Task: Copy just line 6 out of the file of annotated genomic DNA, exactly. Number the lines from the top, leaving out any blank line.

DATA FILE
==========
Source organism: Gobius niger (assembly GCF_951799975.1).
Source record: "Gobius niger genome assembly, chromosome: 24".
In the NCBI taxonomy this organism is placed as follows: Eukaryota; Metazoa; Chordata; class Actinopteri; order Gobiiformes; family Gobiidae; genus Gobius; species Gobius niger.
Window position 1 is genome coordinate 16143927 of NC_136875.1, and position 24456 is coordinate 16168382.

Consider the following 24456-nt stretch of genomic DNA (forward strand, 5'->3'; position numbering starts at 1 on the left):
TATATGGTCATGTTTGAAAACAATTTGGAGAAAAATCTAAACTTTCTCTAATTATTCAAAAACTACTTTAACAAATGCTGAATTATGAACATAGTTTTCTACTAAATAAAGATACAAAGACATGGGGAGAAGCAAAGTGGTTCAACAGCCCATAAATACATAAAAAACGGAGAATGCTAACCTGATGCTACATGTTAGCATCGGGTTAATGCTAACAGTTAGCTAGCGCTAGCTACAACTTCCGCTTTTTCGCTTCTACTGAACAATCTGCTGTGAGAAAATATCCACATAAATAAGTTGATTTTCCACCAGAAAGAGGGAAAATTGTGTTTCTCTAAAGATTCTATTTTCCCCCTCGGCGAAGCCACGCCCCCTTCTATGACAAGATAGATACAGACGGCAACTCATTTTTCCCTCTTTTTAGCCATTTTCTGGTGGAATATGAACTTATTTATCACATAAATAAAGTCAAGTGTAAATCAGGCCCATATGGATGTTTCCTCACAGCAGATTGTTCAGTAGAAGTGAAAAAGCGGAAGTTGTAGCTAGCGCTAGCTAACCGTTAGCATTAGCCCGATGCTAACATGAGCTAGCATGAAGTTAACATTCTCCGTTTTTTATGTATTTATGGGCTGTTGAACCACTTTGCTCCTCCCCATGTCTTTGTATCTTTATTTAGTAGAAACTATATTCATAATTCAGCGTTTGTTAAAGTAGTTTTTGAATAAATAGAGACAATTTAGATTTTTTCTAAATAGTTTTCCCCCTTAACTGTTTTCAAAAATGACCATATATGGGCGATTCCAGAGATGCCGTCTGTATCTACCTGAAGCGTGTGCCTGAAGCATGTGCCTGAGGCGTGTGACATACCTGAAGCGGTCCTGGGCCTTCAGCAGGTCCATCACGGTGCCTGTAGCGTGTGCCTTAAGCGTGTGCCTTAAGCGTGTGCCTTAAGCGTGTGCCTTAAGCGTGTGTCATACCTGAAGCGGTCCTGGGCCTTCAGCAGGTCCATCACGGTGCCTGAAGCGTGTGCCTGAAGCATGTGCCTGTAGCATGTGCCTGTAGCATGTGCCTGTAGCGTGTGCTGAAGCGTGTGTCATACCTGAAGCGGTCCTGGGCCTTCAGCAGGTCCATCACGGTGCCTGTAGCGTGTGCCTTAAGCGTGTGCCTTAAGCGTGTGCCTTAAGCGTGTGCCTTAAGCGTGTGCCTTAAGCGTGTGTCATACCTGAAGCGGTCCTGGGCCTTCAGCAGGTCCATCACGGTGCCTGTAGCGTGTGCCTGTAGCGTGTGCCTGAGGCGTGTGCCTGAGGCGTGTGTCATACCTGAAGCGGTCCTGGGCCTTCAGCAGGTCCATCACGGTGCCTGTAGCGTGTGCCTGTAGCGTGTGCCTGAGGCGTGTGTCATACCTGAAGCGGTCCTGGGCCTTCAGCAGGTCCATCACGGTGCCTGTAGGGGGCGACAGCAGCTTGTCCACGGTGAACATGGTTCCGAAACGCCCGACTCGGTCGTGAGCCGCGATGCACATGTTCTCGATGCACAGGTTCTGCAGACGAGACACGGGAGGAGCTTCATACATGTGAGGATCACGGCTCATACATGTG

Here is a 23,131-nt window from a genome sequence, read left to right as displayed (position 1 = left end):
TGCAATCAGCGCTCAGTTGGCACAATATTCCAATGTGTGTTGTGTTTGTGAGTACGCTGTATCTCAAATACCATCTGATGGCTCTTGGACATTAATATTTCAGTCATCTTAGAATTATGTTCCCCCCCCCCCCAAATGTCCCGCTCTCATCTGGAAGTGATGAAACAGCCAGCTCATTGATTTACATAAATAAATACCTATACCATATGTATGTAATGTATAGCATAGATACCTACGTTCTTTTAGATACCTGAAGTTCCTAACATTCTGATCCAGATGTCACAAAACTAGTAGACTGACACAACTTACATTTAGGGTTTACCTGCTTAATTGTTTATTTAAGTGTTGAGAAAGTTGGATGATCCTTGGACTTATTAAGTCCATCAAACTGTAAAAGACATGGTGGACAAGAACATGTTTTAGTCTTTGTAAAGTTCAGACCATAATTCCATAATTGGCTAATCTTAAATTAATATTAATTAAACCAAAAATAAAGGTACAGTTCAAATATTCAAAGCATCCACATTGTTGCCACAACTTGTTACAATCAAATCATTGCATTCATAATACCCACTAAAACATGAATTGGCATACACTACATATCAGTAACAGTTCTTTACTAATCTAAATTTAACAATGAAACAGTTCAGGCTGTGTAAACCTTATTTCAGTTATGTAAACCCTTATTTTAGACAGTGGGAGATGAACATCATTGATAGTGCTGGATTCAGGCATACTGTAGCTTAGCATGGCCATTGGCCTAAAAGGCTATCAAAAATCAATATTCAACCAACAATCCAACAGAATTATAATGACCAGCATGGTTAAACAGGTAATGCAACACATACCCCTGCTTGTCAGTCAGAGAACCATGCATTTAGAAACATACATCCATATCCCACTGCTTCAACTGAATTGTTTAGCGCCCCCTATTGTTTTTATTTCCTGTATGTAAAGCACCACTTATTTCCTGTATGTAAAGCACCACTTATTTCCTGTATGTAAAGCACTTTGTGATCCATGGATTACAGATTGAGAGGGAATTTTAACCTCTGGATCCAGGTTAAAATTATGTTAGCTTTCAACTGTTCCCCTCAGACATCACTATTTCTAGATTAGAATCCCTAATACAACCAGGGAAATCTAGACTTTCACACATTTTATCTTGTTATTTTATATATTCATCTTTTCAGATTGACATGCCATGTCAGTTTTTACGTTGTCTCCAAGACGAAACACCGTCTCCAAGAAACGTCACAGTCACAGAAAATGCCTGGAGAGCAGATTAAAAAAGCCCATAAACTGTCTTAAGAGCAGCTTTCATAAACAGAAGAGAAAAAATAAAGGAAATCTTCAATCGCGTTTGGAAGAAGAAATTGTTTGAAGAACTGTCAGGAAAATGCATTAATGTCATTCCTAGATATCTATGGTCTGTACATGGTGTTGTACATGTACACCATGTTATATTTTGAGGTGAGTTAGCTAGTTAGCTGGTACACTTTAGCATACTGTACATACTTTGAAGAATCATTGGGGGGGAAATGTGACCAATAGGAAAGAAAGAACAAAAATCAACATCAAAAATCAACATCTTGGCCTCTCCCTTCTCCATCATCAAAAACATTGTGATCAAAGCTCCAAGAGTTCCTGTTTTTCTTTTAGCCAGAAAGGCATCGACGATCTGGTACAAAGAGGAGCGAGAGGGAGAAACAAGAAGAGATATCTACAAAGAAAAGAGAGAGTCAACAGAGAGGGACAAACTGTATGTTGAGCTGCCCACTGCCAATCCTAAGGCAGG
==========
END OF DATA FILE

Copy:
TATATGGTCATGTTTGAAAACAATTTGGAGAAAAATCTAAACTTTCTCTAATTATTCAAAAACTACTTTAACAAATGCTGAATTATGAACATAGTTTTCTACTAAATAAAGATACAAAGACATGGGGAGAAGCAAAGTGGTTCAACAGCCCATAAATACATAAAAAACGGAGAATGCTAACCTGATGCTACATGTTAGCATCGGGTTAATGCTAACAGTTAGCTAGCGCTAGCTACAACTTCCGCTTTTTCGCTTCTACTGAACAATCTGCTGTGAGAAAATATCCACATAAATAAGTTGATTTTCCACCAGAAAGAGGGAAAATTGTGTTTCTCTAAAGATTCTATTTTCCCCCTCGGCGAAGCCACGCCCCCTTCTATGACAAGATAGATACAGACGGCAACTCATTTTTCCCTCTTTTTAGCCATTTTCTGGTGGAATATGAACTTATTTATCACATAAATAAAGTCAAGTGTAAATCAGGCCCATATGGATGTTTCCTCACAGCAGATTGTTCAGTAGAAGTGAAAAAGCGGAAGTTGTAGCTAGCGCTAGCTAACCGTTAGCATTAGCCCGATGCTAACATGAGCTAGCATGAAGTTAACATTCTCCGTTTTTTATGTATTTATGGGCTGTTGAACCACTTTGCTCCTCCCCATGTCTTTGTATCTTTATTTAGTAGAAACTATATTCATAATTCAGCGTTTGTTAAAGTAGTTTTTGAATAAATAGAGACAATTTAGATTTTTTCTAAATAGTTTTCCCCCTTAACTGTTTTCAAAAATGACCATATATGGGCGATTCCAGAGATGCCGTCTGTATCTACCTGAAGCGTGTGCCTGAAGCATGTGCCTGAGGCGTGTGACATACCTGAAGCGGTCCTGGGCCTTCAGCAGGTCCATCACGGTGCCTGTAGCGTGTGCCTTAAGCGTGTGCCTTAAGCGTGTGCCTTAAGCGTGTGCCTTAAGCGTGTGTCATACCTGAAGCGGTCCTGGGCCTTCAGCAGGTCCATCACGGTGCCTGAAGCGTGTGCCTGAAGCATGTGCCTGTAGCATGTGCCTGTAGCATGTGCCTGTAGCGTGTGCTGAAGCGTGTGTCATACCTGAAGCGGTCCTGGGCCTTCAGCAGGTCCATCACGGTGCCTGTAGCGTGTGCCTTAAGCGTGTGCCTTAAGCGTGTGCCTTAAGCGTGTGCCTTAAGCGTGTGCCTTAAGCGTGTGTCATACCTGAAGCGGTCCTGGGCCTTCAGCAGGTCCATCACGGTGCCTGTAGCGTGTGCCTGTAGCGTGTGCCTGAGGCGTGTGCCTGAGGCGTGTGTCATACCTGAAGCGGTCCTGGGCCTTCAGCAGGTCCATCACGGTGCCTGTAGCGTGTGCCTGTAGCGTGTGCCTGAGGCGTGTGTCATACCTGAAGCGGTCCTGGGCCTTCAGCAGGTCCATCACGGTGCCTGTAGGGGGCGACAGCAGCTTGTCCACGGTGAACATGGTTCCGAAACGCCCGACTCGGTCGTGAGCCGCGATGCACATGTTCTCGATGCACAGGTTCTGCAGACGAGACACGGGAGGAGCTTCATACATGTGAGGATCACGGCTCATACATGTG